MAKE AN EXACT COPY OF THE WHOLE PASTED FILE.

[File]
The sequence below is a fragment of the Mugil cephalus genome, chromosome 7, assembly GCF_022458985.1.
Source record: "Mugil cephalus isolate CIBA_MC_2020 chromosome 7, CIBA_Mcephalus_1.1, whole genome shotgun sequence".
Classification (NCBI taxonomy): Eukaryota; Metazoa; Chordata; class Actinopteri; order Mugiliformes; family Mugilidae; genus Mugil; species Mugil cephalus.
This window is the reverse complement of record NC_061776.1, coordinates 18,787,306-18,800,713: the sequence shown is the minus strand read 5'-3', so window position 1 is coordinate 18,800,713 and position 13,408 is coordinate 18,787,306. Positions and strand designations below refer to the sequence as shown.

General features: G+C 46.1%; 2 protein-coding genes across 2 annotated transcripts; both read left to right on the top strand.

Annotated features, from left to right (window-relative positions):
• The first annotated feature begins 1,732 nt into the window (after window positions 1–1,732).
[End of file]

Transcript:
The sequence below is a fragment of the Mugil cephalus genome, chromosome 7, assembly GCF_022458985.1.
Source record: "Mugil cephalus isolate CIBA_MC_2020 chromosome 7, CIBA_Mcephalus_1.1, whole genome shotgun sequence".
Classification (NCBI taxonomy): Eukaryota; Metazoa; Chordata; class Actinopteri; order Mugiliformes; family Mugilidae; genus Mugil; species Mugil cephalus.
This window is the reverse complement of record NC_061776.1, coordinates 18,787,306-18,800,713: the sequence shown is the minus strand read 5'-3', so window position 1 is coordinate 18,800,713 and position 13,408 is coordinate 18,787,306. Positions and strand designations below refer to the sequence as shown.

General features: G+C 46.1%; 2 protein-coding genes across 2 annotated transcripts; both read left to right on the top strand.

Annotated features, from left to right (window-relative positions):
• The first annotated feature begins 1,732 nt into the window (after window positions 1–1,732).